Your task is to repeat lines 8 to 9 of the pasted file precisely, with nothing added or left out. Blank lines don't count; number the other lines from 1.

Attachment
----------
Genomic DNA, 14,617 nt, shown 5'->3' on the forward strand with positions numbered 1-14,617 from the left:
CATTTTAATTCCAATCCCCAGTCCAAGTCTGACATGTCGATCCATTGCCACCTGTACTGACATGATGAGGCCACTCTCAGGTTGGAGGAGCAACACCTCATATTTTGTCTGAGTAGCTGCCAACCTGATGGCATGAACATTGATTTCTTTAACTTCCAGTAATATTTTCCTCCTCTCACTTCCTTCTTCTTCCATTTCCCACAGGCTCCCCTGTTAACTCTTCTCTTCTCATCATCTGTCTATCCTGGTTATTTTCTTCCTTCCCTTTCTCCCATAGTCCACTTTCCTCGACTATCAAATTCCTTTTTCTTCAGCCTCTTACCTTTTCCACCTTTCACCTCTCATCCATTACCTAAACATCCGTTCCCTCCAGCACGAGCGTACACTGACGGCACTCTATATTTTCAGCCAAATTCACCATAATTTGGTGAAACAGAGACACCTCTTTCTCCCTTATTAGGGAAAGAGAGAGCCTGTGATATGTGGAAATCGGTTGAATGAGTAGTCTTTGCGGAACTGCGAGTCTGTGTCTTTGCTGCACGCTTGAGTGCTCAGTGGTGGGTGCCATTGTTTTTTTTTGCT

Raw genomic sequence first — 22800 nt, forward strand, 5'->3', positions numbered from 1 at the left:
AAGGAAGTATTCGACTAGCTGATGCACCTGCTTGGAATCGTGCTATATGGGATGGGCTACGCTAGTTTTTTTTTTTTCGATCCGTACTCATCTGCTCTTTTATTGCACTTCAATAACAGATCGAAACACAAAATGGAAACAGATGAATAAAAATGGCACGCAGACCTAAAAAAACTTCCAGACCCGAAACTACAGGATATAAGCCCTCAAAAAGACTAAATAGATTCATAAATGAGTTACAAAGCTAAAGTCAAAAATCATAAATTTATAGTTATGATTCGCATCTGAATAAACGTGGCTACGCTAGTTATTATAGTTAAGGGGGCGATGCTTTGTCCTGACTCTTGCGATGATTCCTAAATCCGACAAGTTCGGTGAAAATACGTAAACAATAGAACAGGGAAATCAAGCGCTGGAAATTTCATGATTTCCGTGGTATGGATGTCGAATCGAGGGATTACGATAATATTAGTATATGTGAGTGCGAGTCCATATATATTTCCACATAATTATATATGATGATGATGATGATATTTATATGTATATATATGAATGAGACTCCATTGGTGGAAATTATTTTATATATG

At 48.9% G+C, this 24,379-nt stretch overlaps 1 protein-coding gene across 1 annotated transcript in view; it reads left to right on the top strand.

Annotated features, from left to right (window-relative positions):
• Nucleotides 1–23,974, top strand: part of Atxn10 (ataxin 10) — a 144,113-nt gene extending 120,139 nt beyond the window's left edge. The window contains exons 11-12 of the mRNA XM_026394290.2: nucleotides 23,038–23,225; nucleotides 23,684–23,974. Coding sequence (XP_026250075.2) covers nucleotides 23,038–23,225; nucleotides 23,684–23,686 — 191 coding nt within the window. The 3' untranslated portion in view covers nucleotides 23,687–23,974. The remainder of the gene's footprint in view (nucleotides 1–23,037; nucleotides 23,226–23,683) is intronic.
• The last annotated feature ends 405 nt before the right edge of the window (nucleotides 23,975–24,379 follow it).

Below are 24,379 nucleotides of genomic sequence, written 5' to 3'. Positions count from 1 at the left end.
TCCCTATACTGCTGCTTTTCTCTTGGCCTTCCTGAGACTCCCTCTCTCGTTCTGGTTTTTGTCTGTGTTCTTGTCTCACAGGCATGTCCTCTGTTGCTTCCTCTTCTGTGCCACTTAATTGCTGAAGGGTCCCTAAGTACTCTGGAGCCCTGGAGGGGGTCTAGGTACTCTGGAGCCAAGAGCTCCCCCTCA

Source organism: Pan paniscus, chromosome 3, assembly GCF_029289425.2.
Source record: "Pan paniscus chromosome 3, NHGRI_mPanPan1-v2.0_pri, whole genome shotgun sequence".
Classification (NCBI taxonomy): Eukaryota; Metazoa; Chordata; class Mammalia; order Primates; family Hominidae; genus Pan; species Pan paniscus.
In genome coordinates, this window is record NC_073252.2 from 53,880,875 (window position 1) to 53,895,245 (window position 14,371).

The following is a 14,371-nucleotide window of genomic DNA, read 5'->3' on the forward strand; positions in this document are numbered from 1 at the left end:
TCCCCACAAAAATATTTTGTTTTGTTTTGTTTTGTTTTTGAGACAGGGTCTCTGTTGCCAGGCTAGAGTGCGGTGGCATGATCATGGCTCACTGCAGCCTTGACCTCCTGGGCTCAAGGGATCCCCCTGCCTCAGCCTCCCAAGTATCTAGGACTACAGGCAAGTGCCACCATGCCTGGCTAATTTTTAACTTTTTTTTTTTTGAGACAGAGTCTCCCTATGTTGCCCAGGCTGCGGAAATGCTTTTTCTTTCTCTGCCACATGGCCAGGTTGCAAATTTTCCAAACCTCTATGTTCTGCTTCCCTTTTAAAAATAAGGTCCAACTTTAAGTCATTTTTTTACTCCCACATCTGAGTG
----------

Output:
• The last annotated feature ends 405 nt before the right edge of the window (nucleotides 23,975–24,379 follow it).

Below are 24,379 nucleotides of genomic sequence, written 5' to 3'. Positions count from 1 at the left end.